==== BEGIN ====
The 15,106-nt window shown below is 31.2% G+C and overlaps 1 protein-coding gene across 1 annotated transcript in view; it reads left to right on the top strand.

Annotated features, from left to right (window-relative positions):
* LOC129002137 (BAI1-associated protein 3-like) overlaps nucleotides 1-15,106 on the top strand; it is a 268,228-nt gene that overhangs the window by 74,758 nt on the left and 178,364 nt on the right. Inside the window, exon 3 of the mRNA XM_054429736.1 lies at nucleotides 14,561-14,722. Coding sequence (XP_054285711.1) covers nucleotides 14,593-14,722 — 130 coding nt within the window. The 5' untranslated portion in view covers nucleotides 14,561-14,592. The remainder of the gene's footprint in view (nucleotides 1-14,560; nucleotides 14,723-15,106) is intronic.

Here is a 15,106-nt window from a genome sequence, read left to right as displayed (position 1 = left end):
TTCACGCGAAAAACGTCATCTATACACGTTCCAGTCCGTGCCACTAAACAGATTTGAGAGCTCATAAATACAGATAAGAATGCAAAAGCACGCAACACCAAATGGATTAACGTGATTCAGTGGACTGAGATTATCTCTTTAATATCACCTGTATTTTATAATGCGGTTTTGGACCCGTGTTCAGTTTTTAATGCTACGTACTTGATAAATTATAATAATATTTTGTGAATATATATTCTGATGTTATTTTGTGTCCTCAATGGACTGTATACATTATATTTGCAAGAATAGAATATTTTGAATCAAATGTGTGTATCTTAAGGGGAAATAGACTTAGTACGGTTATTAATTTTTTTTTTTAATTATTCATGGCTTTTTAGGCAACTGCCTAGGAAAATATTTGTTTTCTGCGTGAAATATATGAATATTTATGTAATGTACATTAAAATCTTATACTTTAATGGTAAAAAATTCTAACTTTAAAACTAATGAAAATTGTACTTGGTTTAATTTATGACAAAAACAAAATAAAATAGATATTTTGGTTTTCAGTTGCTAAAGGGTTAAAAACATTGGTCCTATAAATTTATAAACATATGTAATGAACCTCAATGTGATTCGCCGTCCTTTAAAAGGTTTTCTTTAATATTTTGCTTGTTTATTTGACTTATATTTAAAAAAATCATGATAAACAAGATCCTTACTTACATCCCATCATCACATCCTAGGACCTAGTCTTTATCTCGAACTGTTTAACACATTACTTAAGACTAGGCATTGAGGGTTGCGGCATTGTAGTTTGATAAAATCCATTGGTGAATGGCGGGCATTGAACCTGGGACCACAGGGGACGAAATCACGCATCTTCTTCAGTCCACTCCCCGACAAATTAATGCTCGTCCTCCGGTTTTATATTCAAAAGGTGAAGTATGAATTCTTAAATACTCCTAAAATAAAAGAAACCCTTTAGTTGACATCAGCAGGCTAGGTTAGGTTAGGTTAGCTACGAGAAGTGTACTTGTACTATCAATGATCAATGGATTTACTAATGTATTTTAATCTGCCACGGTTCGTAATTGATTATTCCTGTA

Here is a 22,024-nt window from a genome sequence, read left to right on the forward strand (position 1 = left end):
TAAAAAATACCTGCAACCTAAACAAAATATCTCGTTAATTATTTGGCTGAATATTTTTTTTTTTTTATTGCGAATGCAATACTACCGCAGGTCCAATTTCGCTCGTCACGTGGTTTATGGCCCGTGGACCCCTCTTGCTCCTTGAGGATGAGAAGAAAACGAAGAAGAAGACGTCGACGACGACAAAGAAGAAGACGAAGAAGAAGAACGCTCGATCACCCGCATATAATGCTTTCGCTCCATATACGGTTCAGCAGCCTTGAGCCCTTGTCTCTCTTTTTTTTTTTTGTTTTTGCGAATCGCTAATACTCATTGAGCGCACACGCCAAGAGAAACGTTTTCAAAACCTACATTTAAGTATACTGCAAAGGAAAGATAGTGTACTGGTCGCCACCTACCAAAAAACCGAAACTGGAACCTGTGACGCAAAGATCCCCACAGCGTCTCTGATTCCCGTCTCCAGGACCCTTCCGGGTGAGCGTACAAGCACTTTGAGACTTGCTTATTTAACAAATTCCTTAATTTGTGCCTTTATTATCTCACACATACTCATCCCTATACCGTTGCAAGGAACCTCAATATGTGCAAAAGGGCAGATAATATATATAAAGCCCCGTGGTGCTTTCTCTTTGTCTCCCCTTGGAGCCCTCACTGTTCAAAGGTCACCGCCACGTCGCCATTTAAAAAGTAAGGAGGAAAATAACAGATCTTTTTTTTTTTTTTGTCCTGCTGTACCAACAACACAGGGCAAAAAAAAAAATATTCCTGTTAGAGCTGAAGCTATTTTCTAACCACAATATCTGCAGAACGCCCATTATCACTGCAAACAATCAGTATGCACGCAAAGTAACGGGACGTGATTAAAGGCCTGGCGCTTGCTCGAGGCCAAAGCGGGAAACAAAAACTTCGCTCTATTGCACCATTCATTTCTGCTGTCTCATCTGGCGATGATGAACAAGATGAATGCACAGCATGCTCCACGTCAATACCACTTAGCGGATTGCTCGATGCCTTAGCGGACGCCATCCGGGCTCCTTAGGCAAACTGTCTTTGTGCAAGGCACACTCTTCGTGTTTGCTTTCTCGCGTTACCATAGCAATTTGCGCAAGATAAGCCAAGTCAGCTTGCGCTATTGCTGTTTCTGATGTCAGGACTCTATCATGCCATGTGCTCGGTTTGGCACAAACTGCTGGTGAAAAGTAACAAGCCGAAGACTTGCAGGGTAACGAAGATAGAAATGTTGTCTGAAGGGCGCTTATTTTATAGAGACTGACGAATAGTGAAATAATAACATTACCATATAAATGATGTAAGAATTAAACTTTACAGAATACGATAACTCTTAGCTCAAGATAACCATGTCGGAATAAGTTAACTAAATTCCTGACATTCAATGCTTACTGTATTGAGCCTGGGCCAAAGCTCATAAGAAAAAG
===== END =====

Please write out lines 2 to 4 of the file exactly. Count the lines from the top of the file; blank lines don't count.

Annotated features, from left to right (window-relative positions):
* LOC129002137 (BAI1-associated protein 3-like) overlaps nucleotides 1-15,106 on the top strand; it is a 268,228-nt gene that overhangs the window by 74,758 nt on the left and 178,364 nt on the right. Inside the window, exon 3 of the mRNA XM_054429736.1 lies at nucleotides 14,561-14,722. Coding sequence (XP_054285711.1) covers nucleotides 14,593-14,722 — 130 coding nt within the window. The 5' untranslated portion in view covers nucleotides 14,561-14,592. The remainder of the gene's footprint in view (nucleotides 1-14,560; nucleotides 14,723-15,106) is intronic.

Here is a 15,106-nt window from a genome sequence, read left to right as displayed (position 1 = left end):